In April 2022, the U.S. Department of Health and Human Services extended the COVID-19 public health emergency by another 90 days, the ninth extension since the pandemic first hit American shores in March 2020. That, in combination with a $5 billion provision within a $1.5 trillion omnibus spending bill that received Congressional approval a month earlier, ensured that telehealth will remain a prominent care modality, at least until the end of the year.
Still, the many advocates for such care would like to see “a longer extension in the future or a permanent solution to provide more certainty to patients and providers that telehealth won’t disappear,” as Kyle Zebley, Vice President of public policy at the American Telemedicine Association and Executive Director of ATA Action, told HealthcareITnews.com.
In other words, there is widespread support for a retreat from what has come to be known as the “telehealth cliff” – i.e., a sudden halt to the development and expansion of virtual care – after we put the pandemic behind us, once and for all.
Debra Patt, Executive Vice President of Texas Oncology, told Healio.com that there is “uncertainty in the path ahead,” citing concerns about not only the status of federal policy, but whether state policy aligns with it.
Moreover, she told Healio.com:
“Will private insurance companies continue to follow suit? I would say, by and large, so far, they have. They also continue to see it as a useful tool for patients to get the care that they need. They have followed suit, with some caveats: some stopped paying for phone-only services and require the bimodal, audio and video services. Those are the details that remain uncertain and provide some degree of risk for practices and doctors who continue to want to use telemedicine as a useful tool to serve patients. But it’s my perception that that risk is low overall.”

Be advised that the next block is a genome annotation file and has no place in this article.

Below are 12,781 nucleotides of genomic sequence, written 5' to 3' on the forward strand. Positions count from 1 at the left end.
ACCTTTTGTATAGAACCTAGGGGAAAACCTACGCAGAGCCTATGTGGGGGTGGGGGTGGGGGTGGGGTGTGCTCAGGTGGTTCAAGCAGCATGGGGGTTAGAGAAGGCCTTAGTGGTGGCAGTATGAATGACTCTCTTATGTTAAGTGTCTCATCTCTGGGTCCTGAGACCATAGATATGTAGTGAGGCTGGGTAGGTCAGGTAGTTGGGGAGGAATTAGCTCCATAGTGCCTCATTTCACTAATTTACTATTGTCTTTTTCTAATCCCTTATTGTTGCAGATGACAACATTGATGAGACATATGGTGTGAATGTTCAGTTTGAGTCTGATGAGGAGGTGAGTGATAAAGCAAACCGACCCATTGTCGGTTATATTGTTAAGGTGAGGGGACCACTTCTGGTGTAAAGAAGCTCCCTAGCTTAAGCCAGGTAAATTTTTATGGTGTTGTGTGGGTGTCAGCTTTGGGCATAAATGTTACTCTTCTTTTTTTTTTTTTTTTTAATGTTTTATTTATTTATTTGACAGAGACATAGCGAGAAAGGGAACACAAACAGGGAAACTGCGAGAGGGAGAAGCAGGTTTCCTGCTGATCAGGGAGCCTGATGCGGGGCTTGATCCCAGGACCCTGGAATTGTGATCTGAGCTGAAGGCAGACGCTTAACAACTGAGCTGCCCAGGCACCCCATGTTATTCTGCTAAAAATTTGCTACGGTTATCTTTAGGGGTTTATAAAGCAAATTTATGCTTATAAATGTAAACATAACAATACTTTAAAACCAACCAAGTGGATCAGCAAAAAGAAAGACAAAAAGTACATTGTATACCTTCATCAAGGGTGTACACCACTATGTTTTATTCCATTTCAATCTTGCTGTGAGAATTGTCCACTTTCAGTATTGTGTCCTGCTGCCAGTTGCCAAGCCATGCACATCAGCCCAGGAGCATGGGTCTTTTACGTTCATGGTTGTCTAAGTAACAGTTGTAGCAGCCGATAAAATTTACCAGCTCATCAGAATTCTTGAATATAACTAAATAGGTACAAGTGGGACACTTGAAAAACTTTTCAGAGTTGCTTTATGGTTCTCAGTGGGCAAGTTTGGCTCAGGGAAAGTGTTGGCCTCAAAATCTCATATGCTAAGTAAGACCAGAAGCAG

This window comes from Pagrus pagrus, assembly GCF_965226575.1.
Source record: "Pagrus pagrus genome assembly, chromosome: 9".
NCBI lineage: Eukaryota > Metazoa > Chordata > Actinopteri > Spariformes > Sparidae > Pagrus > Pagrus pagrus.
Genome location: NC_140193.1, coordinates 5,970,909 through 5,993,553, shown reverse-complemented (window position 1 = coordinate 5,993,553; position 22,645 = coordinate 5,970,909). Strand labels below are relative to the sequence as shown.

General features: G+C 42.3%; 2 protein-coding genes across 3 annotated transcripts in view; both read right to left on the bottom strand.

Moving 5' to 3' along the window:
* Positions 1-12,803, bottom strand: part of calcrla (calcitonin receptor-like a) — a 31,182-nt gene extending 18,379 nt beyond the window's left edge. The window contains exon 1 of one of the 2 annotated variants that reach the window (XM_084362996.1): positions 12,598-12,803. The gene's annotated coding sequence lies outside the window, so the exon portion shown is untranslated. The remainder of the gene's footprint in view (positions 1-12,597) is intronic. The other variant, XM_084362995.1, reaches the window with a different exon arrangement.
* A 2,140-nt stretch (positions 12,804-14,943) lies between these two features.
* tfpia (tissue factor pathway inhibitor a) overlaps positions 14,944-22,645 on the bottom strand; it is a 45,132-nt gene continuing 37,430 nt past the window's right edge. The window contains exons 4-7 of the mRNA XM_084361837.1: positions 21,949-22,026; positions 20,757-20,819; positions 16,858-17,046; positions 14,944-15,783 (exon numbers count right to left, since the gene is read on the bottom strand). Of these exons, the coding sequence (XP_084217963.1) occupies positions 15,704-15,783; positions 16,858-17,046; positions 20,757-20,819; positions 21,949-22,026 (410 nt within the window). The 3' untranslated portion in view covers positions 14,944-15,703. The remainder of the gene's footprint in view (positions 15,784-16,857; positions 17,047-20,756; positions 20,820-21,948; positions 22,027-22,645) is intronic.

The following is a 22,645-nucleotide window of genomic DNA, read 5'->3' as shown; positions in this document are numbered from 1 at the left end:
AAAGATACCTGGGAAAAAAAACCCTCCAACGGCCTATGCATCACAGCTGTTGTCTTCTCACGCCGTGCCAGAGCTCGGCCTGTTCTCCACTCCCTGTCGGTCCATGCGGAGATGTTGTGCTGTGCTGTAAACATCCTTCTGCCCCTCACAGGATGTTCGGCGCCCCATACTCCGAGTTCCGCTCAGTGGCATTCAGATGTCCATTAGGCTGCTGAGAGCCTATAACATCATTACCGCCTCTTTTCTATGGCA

Studies have shown that while telehealth usage peaked in April 2020 as a means of providing care while minimizing the risk of contracting COVID-19, some 85 percent of physicians have continued to use it, though often in combination with in-person visits. Two officials for the Commonwealth Fund, a healthcare research organization, noted in a 2020 report that telehealth “cannot replace all types of visits – for instance, in-person visits are still necessary to diagnose and test certain complex conditions.”
The American Medical Association asserted that barriers to more widespread use of telehealth are patients’ digital literacy, as well as their access to the technology or a broadband internet connection.
Zebley, for one, told Healio.com that he is optimistic about where things are heading, but also sounded a cautionary note regarding those who “really benefited from the way the U.S. healthcare system was structured” before the pandemic. As he put it:
“There are also those who, whether they say it directly or not, view patients as a market share. And they want to maintain access to patients and do not want telehealth companies or those organizations that are offering telehealth services to interfere with and disrupt their market share. While everyone is going to have to start off saying that they’re supportive of telehealth in any public remarks — because you’re not treated seriously if you’re not supportive of telehealth — they could be very savvy in putting up obstacles, which come in a variety of different ways — some more creative than others.”
Miles to go, then. But for the time being, at least, we have edged back from the telehealth cliff. While a great many clinicians see the advantages in maintaining that position well into the future, there is still work that must be done.